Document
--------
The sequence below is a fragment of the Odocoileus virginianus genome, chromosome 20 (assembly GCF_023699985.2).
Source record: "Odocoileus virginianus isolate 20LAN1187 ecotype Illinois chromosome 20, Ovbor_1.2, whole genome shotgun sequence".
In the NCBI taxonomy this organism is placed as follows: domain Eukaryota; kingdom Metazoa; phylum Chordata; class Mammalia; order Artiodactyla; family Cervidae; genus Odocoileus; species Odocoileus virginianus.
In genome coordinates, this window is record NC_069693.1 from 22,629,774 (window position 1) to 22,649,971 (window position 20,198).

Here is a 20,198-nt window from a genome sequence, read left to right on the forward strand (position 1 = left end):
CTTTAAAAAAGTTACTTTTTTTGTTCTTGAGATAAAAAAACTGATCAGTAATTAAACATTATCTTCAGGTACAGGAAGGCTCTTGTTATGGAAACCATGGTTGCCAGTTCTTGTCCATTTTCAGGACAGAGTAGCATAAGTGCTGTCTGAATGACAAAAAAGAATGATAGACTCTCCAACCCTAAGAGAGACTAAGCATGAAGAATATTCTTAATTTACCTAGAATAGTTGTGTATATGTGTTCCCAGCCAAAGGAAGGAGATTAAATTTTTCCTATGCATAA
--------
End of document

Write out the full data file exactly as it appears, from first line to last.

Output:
The sequence below is a fragment of the Odocoileus virginianus genome, chromosome 20 (assembly GCF_023699985.2).
Source record: "Odocoileus virginianus isolate 20LAN1187 ecotype Illinois chromosome 20, Ovbor_1.2, whole genome shotgun sequence".
In the NCBI taxonomy this organism is placed as follows: domain Eukaryota; kingdom Metazoa; phylum Chordata; class Mammalia; order Artiodactyla; family Cervidae; genus Odocoileus; species Odocoileus virginianus.
In genome coordinates, this window is record NC_069693.1 from 22,629,774 (window position 1) to 22,649,971 (window position 20,198).

Here is a 20,198-nt window from a genome sequence, read left to right on the forward strand (position 1 = left end):
CTTTAAAAAAGTTACTTTTTTTGTTCTTGAGATAAAAAAACTGATCAGTAATTAAACATTATCTTCAGGTACAGGAAGGCTCTTGTTATGGAAACCATGGTTGCCAGTTCTTGTCCATTTTCAGGACAGAGTAGCATAAGTGCTGTCTGAATGACAAAAAAGAATGATAGACTCTCCAACCCTAAGAGAGACTAAGCATGAAGAATATTCTTAATTTACCTAGAATAGTTGTGTATATGTGTTCCCAGCCAAAGGAAGGAGATTAAATTTTTCCTATGCATAA